in France the Scientific Council met in secret, under a statute of war, which made the reasons for their decisions totally obscure.

    These decisions weekly contradict each other and were defended by doctors and scientists who had not practiced for decades and who all had conflicts of interest with the big pharmaceutical industry. They are the main propagandists of the Pfizer “vaccine”. The vaccines coming from Cuba, Russia, Chine are not allowed…

    Doctors and scientists who had a different opinion and/or offered cheap drugs and other ways to heal the sick and thoroughly study the pandemic and gave clear explanations to a panicked population, were openly persecuted by the government who was waging a Goebbel’s press campaign and administrative actions against them.

    This caused a movement of anger which manifested itself in demonstrations every Saturday all over the country.

    Today, despite all the disinformation carried out with deafening beating drums, it turns out that the so-called “vaccines” are completely ineffective and that, on the contrary, the most vaccinated countries present the higher “case” rates (another mystification because a “case” is almost never a patient).

    The least affected countries are in Africa. The population is young but also accustomed to anti-malarias (exactly the drugs proposed in France by the eminent professor Raoult and other renowned epidemiologists and virologists.

    The “vaccination” madness went so far as to want to “vaccinate” young children who risked absolutely nothing, but they came up against the resolute opposition of the parents except the ones terrified to the point of having lost all capacity for reasoning, a tiny minority.
    The same no danger risks applies to people under 45.

    The government has decreed laws to oblige the population who did not want to be injected with a “vaccine” whose medium and long-term side effects are not known. The Pass Sanitaire and now the Pass Vaccinal that have forced people to be vaccinated. Between young vaccinated there are dead ones, blindness and other serious cases of “secondary effects” of the “vaccine”.

    These are political measures that do not change the variants (which the “scientists” of the government had previously denied, “there are not variants but ‘second waves’ of the disease” they dare to say those ignoramus) nor the contagion, nor anything. Their argument that vaccination would “prevent severe cases” does not yet have sufficient proof.

    The only ones who should get vaccinated are the elderly with obesity and comorbidities. This is statistically the absolute majority of deaths from a pandemic which only kills 2 to 3% of hospitalized patients in intensive care and less than 0, 001% of the “cases”. A little bit more than the flu.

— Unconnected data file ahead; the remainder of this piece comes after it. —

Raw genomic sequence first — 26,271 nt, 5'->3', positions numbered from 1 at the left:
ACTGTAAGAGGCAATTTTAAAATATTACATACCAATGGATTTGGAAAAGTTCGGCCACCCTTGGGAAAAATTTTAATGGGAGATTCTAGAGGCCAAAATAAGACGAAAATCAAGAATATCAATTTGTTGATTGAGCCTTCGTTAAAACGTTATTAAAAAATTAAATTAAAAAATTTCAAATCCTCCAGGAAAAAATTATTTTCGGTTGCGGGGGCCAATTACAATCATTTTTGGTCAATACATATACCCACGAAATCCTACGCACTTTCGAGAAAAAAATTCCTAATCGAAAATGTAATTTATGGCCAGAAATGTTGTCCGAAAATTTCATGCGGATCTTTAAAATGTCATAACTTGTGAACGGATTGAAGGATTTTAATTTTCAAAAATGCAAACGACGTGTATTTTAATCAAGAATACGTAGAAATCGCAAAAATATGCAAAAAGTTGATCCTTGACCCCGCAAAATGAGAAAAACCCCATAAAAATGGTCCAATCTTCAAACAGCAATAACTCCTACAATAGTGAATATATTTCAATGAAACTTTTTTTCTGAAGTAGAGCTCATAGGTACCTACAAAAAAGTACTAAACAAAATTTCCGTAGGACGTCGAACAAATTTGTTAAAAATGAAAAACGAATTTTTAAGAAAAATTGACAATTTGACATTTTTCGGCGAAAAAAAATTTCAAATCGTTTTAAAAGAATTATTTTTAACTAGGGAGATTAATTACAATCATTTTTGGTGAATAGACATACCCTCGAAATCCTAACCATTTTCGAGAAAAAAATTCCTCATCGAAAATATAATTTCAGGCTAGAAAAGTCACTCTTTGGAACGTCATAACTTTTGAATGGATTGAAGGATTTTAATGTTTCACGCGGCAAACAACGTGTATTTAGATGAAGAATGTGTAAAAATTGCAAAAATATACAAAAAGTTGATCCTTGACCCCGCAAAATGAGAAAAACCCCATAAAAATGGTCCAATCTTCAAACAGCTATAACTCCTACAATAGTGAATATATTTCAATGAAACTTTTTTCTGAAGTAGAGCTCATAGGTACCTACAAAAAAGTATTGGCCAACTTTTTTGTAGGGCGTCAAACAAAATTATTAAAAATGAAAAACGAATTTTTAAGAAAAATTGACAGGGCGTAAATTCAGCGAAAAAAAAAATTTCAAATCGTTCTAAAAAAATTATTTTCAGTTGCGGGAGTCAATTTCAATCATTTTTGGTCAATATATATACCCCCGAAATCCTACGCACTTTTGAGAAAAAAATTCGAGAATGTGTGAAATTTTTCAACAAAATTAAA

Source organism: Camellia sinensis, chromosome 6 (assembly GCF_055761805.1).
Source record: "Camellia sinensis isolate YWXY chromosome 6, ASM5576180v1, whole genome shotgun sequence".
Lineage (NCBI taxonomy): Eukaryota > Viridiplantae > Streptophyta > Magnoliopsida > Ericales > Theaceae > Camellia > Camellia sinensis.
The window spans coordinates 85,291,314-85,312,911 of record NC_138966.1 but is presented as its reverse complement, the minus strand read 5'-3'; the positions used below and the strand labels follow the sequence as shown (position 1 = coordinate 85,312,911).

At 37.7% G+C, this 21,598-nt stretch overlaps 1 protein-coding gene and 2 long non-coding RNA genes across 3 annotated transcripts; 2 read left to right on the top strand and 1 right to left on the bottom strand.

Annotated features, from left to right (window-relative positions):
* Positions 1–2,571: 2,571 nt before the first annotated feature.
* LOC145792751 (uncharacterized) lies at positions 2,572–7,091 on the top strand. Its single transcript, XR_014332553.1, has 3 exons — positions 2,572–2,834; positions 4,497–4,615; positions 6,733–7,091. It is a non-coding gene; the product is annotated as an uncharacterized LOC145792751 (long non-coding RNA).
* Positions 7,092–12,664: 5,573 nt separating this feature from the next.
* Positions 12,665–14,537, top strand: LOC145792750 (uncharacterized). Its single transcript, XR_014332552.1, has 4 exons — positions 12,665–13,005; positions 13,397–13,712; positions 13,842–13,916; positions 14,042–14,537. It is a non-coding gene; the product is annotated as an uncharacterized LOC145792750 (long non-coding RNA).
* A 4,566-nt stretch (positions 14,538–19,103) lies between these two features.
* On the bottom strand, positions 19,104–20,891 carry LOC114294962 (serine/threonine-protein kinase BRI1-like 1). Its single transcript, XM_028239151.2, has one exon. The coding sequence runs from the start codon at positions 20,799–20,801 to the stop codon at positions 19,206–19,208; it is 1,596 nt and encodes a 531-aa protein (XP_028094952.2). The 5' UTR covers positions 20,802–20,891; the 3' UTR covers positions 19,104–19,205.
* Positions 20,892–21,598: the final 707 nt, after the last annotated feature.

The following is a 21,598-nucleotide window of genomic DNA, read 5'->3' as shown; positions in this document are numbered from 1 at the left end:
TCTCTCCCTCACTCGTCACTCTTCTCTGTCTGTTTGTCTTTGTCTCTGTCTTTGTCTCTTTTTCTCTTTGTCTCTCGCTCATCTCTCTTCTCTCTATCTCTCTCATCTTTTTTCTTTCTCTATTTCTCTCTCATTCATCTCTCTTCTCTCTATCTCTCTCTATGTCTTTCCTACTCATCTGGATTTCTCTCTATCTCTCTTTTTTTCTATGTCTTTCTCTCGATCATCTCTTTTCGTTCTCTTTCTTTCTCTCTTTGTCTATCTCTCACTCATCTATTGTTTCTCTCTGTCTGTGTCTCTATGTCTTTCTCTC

I don’t know how this happens elsewhere, but I see that everywhere Omicron (here called “Ohmacron”) is in free fall without having caused any deaths (because even on this question the falsifications are going well. Deaths from any cause are tested and if we find the virus with extensive tests until we find the slightest particle of virus… we declare them dead from Covid!).

    As the presidential elections approach, the Covid terror is whipped up worse than ever at Goebbels’ level, but less and less people believes in it.

    Recently the government decided to remove the obligation to wear masks outdoors because no one respected this absurd measure for a variant which causes a mild cold when there are symptoms and which does not cause hospitalizations or deaths except after very rare cases of immunosuppression or co-pathologies or people at the end of life with serious health problems

    In short, in this Covid question it was not worth mouthing the panicking trumpets of the bourgeoisie.

    Like

  2. Viriato says:

    On the question about China imperialist or not, I have found a good article in the FRanch’s Worker’s Fight Magazine.
    Here is an extract:

    ” China a new superpower?

    Since China’s reintegration into the world market, which began in the 1980s at the initiative of the United States and mainly for the benefit of its capitalists, China has experienced spectacular development. Chinese workers now produce 25% of the world’s value added, compared to 5% in the 1990s. This industrial development has transformed China. There are now 22 cities with more than 5 million inhabitants. They are linked by some 30,000 kilometers of new high-speed rail lines. China’s ability to send satellites and people into space fuels its image as a technological superpower.

    At the same time, it retains many features of an underdeveloped country. While there are a thousand Chinese billionaires in dollars and three hundred million petty bourgeois with a standard of living close to their Western counterparts, 600 million proletarians and peasants have a monthly income of less than 125 euros.

    Although China’s development remains profoundly unequal, it has led to the emergence of very large companies. In 2021, according to the Forbes ranking, 13 of the world’s top 50 companies were Chinese, three in the digital economy, including Alibaba and Tencent, one in oil, Sinopec, and all the others being banks. These figures fuel the image of China as the alter ego of the United States. But this is an optical illusion.